Over the course of our lives we will be faced with many difficult decisions. These decisions may be life altering and may change us forever. In the encyclical Veritatis Splendor, Saint Pope John Paul II writes, “Acting is morally good when the choices of freedom are in conformity with man’s true good and thus express the voluntary ordering of the person towards his ultimate end: God himself, the supreme good in whom man finds his full and perfect happiness” (Veritatis Splendor para 72). In these circumstances there are right and wrong moral decisions, and the principles of double effect and material cooperation assist us in making the right decision.
Origens of Double Effect
The principle of double effect, or PDE, has its origins with St. Thomas Aquinas and is one of the best strategies in solving complex morality issues. This principle states that it is possible to make a decision that has both good and bad effects.
Just because it has both effects does not mean that it is not morally permitted. There are conditions that must be met for a decision to fall under this principle. The act itself must be good or morally indifferent. The good effect must not come from evil. Evil is not the intended result.
If evil is the effect it should be a last resort and the good effect should be equal or greater. This principle, along with material cooperation, help to make the best moral decision out of possibly the worst of circumstances.
Categories Of Cooperation
When an individual assists in some way in wrongdoing this is called material cooperation, and there are two categories. The first is known as immediate material cooperation an individual, though they may disapproval, assists in the act. They may tolerate it, but do not approve. The second in Mediate material cooperation, and consists of proximate mediate and remote mediate material cooperation.
Proximate mediate is immoral in all cases, and may consists in the manufacturing of a device, such as Sarin gas, that is only meant for evil. Remote mediate may be permitted based on the circumstance, such as not being able to find viable employment elsewhere and having to feed your children.
In this circumstance someone may be the janitor at the factory that produces Sarin gas because employment may not be had elsewhere. This is why moral decisions should be looked at to get all the factors. Regarding this Pope John Paul II writes, “In this view, deliberate consent to certain kinds of behaviour declared illicit by traditional moral theology would not imply an objective moral evil” (Veritatis Splendor para 75).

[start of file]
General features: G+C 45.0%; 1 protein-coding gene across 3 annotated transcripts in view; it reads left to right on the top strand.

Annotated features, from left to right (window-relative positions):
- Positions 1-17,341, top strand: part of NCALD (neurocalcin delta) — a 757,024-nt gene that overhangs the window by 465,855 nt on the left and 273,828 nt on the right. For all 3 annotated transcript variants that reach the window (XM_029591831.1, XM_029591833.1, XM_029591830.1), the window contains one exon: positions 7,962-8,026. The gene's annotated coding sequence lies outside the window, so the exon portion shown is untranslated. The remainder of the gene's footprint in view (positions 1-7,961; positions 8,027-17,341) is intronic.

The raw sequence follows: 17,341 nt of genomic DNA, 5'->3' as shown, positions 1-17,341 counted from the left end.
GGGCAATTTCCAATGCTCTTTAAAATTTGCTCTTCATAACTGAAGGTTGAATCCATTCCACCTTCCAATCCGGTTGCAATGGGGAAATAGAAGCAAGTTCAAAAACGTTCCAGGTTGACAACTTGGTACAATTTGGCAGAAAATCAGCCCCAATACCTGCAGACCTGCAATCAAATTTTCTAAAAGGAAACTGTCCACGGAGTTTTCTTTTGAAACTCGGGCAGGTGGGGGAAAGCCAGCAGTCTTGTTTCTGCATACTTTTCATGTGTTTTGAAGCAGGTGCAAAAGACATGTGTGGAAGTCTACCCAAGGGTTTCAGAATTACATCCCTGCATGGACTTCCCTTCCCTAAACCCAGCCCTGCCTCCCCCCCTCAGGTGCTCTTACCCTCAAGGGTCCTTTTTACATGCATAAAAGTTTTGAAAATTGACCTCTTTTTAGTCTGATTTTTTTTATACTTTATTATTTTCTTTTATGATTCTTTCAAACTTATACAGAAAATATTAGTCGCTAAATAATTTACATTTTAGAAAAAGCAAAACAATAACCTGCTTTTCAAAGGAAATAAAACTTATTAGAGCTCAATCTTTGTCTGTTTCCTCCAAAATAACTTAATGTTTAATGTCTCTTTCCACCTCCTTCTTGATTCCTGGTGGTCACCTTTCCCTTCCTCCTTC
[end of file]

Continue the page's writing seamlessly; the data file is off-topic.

A hard case when it comes to PDE is the subject of abortion. Abortion is the termination of a human life while it is still in the womb. Abortion being wrong is not a matter of just the church saying so. This can be deduced by the use of reason without the aid of faith (Smith & Kaczor 29). Imagine if a couple had six kids at home, and while pregnant with the seventh the mother is diagnosed with uterine cancer.
Removing the cancer would end the pregnancy, but not removing it the mother will perish while the child lives. After much prayer and anguish the parents opt to remove the cancer for the benefit of the six children they have to raise.
Use Of PDE
This is an effective use of PDE since the intent was not to terminate the pregnancy, but to remove the cancer. Conversely a woman who chooses to terminate the pregnancy because she just does not want another child does not meet the conditions of PDE.
Proponents of proportionalism reject PDE because the moral actions of the individual should be judged by the consequences that ensue. In short, the outcome that brings the greatest good or the least bit of evil is the appropriate action. Proportionalism does not have a set definition of what is morally upright, and it can change based on the individual. It is because of these reasons that proportionalism is condemned by Veritatis Splendor.
Pope John Paul II. Veritatis Splendor. http://w2.vatican.va/content/john-paul-ii/en/encyclicals/documents/hf_jp-ii_enc_06081993_veritatis-splendor.html. Accessed February 27, 2018.